Family's Book Sale a Wrap-Up of Dad's Dream - NBC 10 Philadelphia

Family's Book Sale a Wrap-Up of Dad's Dream



    Family's Book Sale a Wrap-Up of Dad's Dream

    Paul L. Radion Jr. wanted to do more than open just a bookstore.

    A New Kensington native who had been raised in Gilpin Township, Radion came back to the area from New Hampshire in 2009 after his parents died.

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    "My dad wanted to move back to be closer to the family,'' said his daughter, Karen Watkins, of Lower Burrell.

    He brought with him six tractor-trailers full of books from Sunapee Books, his store in Newport.

    He set his sights on the former Gilpin Elementary School, which, beyond a bookstore, Watkins said, he envisioned becoming a hub for the community with other shops and more.

    "He had a lot of plans. He really did,'' Watkins said of her father, who served with the Navy in Vietnam. "He wanted a meeting place for veterans, a place where they could come together and feel comfortable. He had a lot of good ideas.''

    Those plans and ideas met with concerns and restrictions and never came to fruition.

    His health declined and Radion died at home in Gilpin on March 1 at age 65, having never opened a bookstore here.

    He has left his children _ daughter Karen and his son, Paul J. Radion, of Rhode Island _ with about 150,000 books.

    The books had been in storage and now are kept at the old Kensington Electric building off Route 66 at Grantz Hollow Road in Bethel, where Watkins is opening the doors to the public for a sale this weekend.

    "We want to get them out of here,'' she said on Thursday while prepping for the sale, their second. "It's overwhelming at times. What does one do with 150,000 books?''


    Watkins thinks she has more books than a lot of libraries _ and she's right.

    For example, her inventory is two to three times that of Peoples Library, which has about 32,000 items at its main library in New Kensington and about 28,000 at its Lower Burrell branch.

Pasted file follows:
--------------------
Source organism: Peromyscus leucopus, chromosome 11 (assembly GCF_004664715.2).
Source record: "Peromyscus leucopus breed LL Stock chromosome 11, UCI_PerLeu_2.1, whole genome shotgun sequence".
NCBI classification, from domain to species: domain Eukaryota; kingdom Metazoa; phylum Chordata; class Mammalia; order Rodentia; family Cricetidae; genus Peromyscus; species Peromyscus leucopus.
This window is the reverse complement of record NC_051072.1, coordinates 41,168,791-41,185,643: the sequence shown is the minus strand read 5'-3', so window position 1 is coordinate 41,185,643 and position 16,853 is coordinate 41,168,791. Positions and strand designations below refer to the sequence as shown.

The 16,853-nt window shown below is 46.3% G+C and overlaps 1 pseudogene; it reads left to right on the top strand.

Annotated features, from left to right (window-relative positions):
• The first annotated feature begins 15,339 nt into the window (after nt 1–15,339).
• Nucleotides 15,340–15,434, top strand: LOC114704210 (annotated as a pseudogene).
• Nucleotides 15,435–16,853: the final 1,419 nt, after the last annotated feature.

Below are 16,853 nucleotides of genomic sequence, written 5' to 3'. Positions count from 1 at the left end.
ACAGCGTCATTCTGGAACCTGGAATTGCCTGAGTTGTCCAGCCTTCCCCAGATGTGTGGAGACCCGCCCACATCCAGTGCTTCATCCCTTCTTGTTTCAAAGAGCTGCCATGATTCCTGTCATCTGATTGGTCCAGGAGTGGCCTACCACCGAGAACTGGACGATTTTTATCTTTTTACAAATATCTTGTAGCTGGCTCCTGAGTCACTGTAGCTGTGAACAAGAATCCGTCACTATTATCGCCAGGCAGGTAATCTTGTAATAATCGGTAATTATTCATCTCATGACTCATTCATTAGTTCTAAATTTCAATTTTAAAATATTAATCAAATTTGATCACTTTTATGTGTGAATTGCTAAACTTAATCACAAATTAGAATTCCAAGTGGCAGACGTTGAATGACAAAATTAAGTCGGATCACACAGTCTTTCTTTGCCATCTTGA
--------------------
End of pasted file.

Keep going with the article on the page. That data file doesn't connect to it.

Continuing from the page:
Her collection also tops the 2012 circulation of the Carnegie Library of Pittsburgh's Downtown & Business branch, which circulated about 118,000 items last year.

    It would place Radion's selection third in Carnegie Library's 19 location system after Squirrel Hill, which circulated about 274,000 items, according to the library.

    "The variety is what's amazing. There's everything from cookbooks to textbooks to literary classics,'' Watkins said. "All languages _ Spanish romance novels, I got those, too. There's fiction and nonfiction _ everything under the sun.''

    Gems include rare books, first editions and autographed books.

    Autographed books include a copy of "Faith of My Fathers'' signed by John McCain, and "Mr. Bonaparte of Corsica,'' a book from 1895 by John Kendrick Bangs bearing a signature dated 1903.

    A signed Ernest Hemingway first edition had been seen, but now can't be located.

    "There's a lot of cool things here,'' Watkins said.


    Concerns over the trailers in which Radion kept his books resulted in Gilpin Township officials in 2011 placing conditions on his plans to locate at the closed elementary school on Godfrey Road.

    "He was upset,'' she said. "He thought he would've gotten a better reaction to what he wanted to do.''

    While Watkins said her father probably could have abided by their terms, doing so was probably not in his nature.

    To get around no smoking rules in New Hampshire, Radion turned his bookstore into a private club.

    He charged a one-time membership fee of 25 cents so he and his customers could smoke in the store.

    "My dad could be a very stubborn man at times,'' Watkins said. "I think if my dad had been more forthcoming with the information about what he wanted to do, a lot more would've accepted the idea and would've helped him more.''

    "He wanted to take an eyesore and make something good,'' she said. "I really wish he would've succeeded.''


    The first sale in August went well and drew a lot of book dealers, but made barely a dent in the collection.

    Many of the books are now organized on shelves for easy browsing, but three trailers remain half-full of books.

    As co-administrators of their father's estate, Watkins said she and her brother have not decided what they'll ultimately do with the books.

    They've made donations to charity, and will do more, but the estate has bills to pay.

    "We're going to do something good with it,'' she said.